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Rapid growth of country not fortuitous

By Ho Lok-Sang | China Daily Global | Updated: 2023-11-29 11:00
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A view of Beijing's CBD area. [Photo/VCG]

Recently, I came across an article written by Ruchir Sharma, chairman of Rockefeller International, who wrote that the Chinese economy's decadeslong growth had come to an end. After a fall in the share of global GDP in 2022 because of COVID-19-related shutdowns, he expects China's share will continue to slip in 2023 and beyond.

Interestingly, China Daily published another article around that time with the headline "President: 'Next China' is still China".Yes, China's path of development since its opening-up will definitely continue.

I don't worry about China's share slipping, but I do worry, with all the talk and action over "de-risking", that world development is slipping. "World development" in this context is not just about economic growth. In the 21st century, we have much higher expectations. Since we have advanced so much in science and technological development, we should be able to play more constructive roles to bring planet Earth back to health.

Humanity went through two world wars and much human suffering, so many thought the new international order with the United Nations, the International Monetary Fund and the World Bank would be able to bring world peace. Yet wars have continued. Human development seems to be stuck.

I recall that during the 1980s and '90s, many Western observers, including academics who were supposed to know better, would not believe China's economic growth statistics, saying that they were routinely exaggerated by officials. At that time, the high growth rates were actually accurate. China was enjoying the benefit of being accepted into the global community and the benefit of starting from a low base.

China often ran trade deficits during the 1980s (seven out of the 11 years from 1979 to 1989 recorded deficits) because the country was short of capital and the inflow of foreign capital helped lift the nation's production capacity. The trade deficits were due to the importation of many capital goods.

After China's accession to the World Trade Organization in 2001, it quickly became the "factory of the world". Today, the nation dominates the world in manufacturing, not through exploitation or unfair trade practices, but because its products are affordable and of good quality, and because its entrepreneurs are innovative and often design products that meet the needs of consumers.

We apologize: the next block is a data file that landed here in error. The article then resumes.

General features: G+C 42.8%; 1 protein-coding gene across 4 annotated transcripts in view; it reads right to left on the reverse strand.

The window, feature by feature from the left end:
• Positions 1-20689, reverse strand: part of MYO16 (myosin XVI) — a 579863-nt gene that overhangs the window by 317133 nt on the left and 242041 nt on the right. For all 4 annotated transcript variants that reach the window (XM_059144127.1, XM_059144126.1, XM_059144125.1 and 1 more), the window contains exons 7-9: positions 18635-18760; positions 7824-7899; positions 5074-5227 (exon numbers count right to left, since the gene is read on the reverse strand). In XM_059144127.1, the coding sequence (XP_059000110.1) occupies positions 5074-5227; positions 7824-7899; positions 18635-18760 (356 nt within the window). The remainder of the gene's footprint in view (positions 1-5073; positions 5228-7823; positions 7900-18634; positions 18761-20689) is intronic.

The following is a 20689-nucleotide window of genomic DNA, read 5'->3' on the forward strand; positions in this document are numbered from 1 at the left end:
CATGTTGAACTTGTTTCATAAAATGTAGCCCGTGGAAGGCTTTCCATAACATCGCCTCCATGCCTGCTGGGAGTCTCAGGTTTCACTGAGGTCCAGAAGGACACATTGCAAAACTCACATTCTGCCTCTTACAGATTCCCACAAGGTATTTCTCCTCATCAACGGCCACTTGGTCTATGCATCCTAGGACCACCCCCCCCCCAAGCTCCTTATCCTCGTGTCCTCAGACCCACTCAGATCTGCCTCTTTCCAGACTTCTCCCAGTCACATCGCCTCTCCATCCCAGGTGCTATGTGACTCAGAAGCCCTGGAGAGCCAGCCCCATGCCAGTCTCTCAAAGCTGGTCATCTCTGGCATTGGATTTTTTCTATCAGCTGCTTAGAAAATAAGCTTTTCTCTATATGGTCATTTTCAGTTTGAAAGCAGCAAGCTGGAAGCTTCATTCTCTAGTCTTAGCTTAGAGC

China does not seek to have trade surpluses. Its trade surplus since accession to the WTO averaged 3.2 percent of its GDP, though in the 10 years to 2022, the trade surplus fell to under 2.2 percent of GDP. Since 2018, the nation has hosted the China International Import Expo and looks forward to importing more from all countries.

China's lower growth rates in recent years were in part a result of a shift of emphasis from quantity of growth to quality of growth. China now has much cleaner air in all of its cities and much cleaner water in its lakes and rivers. It has more Tibetan antelopes and more Amur tigers than 10 years ago, and has converted desert land into greenery and raised ocean fish in the desert. Sustainable development, not rapid growth, is on the country's agenda.

China's share in global GDP could fall a bit, but it has avoided negative growth, year in and year out, for decades. The focus, as before, is always on procuring "a good life" for everybody in China. This focus has never changed. But China is always searching for better governance, more effective management, greater happiness and a safer living environment. From the Belt and Road Initiative to the Global Civilization Initiative, China is the same China, bent on food security, peace and stronger ties with all countries.

China believes that all under heaven are one family, and all under heaven should work for the common good. This is an ancient teaching from the time of Confucius.

The country's rapid growth in the past four decades is not fortuitous, but was achieved with much effort and sacrifice. Without unity of hearts and minds, without hard work, without innovation and an open, pragmatic mindset, and in particular without peace and independence, China's rapid growth would have been impossible. Moreover, Chinese believe that all nations should treat one another as equals.

It is because of these beliefs and a strong vision for a better tomorrow, backed by strong leadership and a hardworking citizenry, that China has gradually achieved its dreams. As long as these continue, there is no reason that China will not cross the "middle-income trap".

Shortly after President Xi Jinping began his second term, Evan Medeiros, a former senior director for Asia on the United States National Security Council who served in then-US president Barack Obama's administration, said that China "was running out of time" to avoid being stuck in the middle-income trap. He cited China's retaining control of the capital account, in an attempt to prove his position that Xi was not a market reformer.

But Medeiros should know that capital control has served China well, and it had contributed to the region's economic stability during the Asian financial crisis. He should also know that since China's first free trade zone was set up in 2013, in Shanghai, it now has 21 such free trade zones.

The author is director of the Pan Sutong Shanghai-Hong Kong Economic Policy Research Institute at Lingnan University.

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